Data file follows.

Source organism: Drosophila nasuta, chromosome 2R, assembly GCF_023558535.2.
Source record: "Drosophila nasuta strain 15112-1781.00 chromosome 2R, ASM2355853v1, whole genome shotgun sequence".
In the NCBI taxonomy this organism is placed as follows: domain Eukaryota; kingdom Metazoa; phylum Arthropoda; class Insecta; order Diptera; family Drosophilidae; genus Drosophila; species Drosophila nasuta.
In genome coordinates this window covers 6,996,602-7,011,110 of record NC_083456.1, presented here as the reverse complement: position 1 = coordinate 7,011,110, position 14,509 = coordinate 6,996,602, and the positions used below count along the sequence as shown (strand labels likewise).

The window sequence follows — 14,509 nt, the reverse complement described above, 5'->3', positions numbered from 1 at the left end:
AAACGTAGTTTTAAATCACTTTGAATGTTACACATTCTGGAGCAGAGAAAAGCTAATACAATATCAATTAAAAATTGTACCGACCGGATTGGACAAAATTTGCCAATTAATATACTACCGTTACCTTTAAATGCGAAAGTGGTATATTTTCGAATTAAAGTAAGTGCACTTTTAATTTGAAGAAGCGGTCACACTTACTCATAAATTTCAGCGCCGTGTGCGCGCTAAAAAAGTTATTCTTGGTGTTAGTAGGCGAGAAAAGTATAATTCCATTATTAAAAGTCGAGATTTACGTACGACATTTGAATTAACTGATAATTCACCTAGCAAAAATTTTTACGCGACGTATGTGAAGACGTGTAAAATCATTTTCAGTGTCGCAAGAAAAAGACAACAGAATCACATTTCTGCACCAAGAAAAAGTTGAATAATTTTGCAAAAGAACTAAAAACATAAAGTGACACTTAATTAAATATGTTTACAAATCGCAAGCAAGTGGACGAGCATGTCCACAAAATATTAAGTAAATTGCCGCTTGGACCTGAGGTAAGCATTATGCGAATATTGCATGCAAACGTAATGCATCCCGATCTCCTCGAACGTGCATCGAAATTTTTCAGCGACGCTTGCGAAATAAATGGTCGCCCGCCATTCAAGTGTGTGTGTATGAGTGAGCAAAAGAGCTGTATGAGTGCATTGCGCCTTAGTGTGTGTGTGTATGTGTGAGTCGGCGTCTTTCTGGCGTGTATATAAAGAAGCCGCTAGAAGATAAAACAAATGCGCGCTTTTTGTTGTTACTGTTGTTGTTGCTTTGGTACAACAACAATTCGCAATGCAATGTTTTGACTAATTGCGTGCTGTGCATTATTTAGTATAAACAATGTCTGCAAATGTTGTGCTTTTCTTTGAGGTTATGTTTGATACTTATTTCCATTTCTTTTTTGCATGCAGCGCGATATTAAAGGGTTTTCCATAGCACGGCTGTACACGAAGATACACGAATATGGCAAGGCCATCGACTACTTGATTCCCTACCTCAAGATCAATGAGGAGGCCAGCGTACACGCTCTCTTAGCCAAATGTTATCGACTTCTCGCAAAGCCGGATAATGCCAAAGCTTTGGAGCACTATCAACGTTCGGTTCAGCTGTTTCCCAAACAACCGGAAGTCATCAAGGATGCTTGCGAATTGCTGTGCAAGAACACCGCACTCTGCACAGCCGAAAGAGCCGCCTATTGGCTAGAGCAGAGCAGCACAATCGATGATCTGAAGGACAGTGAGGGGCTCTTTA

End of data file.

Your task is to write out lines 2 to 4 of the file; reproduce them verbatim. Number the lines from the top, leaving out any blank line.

Source record: "Drosophila nasuta strain 15112-1781.00 chromosome 2R, ASM2355853v1, whole genome shotgun sequence".
In the NCBI taxonomy this organism is placed as follows: domain Eukaryota; kingdom Metazoa; phylum Arthropoda; class Insecta; order Diptera; family Drosophilidae; genus Drosophila; species Drosophila nasuta.
In genome coordinates this window covers 6,996,602-7,011,110 of record NC_083456.1, presented here as the reverse complement: position 1 = coordinate 7,011,110, position 14,509 = coordinate 6,996,602, and the positions used below count along the sequence as shown (strand labels likewise).